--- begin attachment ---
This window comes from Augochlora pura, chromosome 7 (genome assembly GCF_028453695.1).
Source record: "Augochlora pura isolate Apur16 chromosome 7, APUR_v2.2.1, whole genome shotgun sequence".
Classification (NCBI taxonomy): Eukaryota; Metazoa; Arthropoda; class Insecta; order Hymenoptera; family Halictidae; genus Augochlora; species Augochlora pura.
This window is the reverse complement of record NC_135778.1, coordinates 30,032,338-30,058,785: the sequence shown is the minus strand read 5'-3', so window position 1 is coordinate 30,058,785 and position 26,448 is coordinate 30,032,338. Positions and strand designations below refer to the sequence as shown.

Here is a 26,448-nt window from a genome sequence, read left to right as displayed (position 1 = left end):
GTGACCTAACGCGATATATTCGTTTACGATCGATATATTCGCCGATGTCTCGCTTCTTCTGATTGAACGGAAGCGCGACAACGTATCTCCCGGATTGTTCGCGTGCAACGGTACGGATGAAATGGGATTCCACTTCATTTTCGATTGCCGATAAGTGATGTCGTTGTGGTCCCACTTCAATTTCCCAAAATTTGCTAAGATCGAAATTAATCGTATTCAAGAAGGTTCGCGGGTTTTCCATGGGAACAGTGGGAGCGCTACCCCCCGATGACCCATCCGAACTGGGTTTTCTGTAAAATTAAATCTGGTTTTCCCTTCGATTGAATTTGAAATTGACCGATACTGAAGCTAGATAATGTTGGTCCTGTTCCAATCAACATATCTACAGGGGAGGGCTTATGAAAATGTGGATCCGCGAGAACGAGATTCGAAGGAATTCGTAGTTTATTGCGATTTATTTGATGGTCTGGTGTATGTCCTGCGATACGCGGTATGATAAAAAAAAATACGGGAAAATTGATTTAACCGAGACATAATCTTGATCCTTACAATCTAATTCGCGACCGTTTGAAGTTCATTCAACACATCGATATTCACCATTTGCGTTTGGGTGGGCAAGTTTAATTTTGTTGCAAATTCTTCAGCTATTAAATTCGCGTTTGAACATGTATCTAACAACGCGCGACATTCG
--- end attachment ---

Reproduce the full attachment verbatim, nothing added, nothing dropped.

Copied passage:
This window comes from Augochlora pura, chromosome 7 (genome assembly GCF_028453695.1).
Source record: "Augochlora pura isolate Apur16 chromosome 7, APUR_v2.2.1, whole genome shotgun sequence".
Classification (NCBI taxonomy): Eukaryota; Metazoa; Arthropoda; class Insecta; order Hymenoptera; family Halictidae; genus Augochlora; species Augochlora pura.
This window is the reverse complement of record NC_135778.1, coordinates 30,032,338-30,058,785: the sequence shown is the minus strand read 5'-3', so window position 1 is coordinate 30,058,785 and position 26,448 is coordinate 30,032,338. Positions and strand designations below refer to the sequence as shown.

Here is a 26,448-nt window from a genome sequence, read left to right as displayed (position 1 = left end):
GTGACCTAACGCGATATATTCGTTTACGATCGATATATTCGCCGATGTCTCGCTTCTTCTGATTGAACGGAAGCGCGACAACGTATCTCCCGGATTGTTCGCGTGCAACGGTACGGATGAAATGGGATTCCACTTCATTTTCGATTGCCGATAAGTGATGTCGTTGTGGTCCCACTTCAATTTCCCAAAATTTGCTAAGATCGAAATTAATCGTATTCAAGAAGGTTCGCGGGTTTTCCATGGGAACAGTGGGAGCGCTACCCCCCGATGACCCATCCGAACTGGGTTTTCTGTAAAATTAAATCTGGTTTTCCCTTCGATTGAATTTGAAATTGACCGATACTGAAGCTAGATAATGTTGGTCCTGTTCCAATCAACATATCTACAGGGGAGGGCTTATGAAAATGTGGATCCGCGAGAACGAGATTCGAAGGAATTCGTAGTTTATTGCGATTTATTTGATGGTCTGGTGTATGTCCTGCGATACGCGGTATGATAAAAAAAAATACGGGAAAATTGATTTAACCGAGACATAATCTTGATCCTTACAATCTAATTCGCGACCGTTTGAAGTTCATTCAACACATCGATATTCACCATTTGCGTTTGGGTGGGCAAGTTTAATTTTGTTGCAAATTCTTCAGCTATTAAATTCGCGTTTGAACATGTATCTAACAACGCGCGACATTCG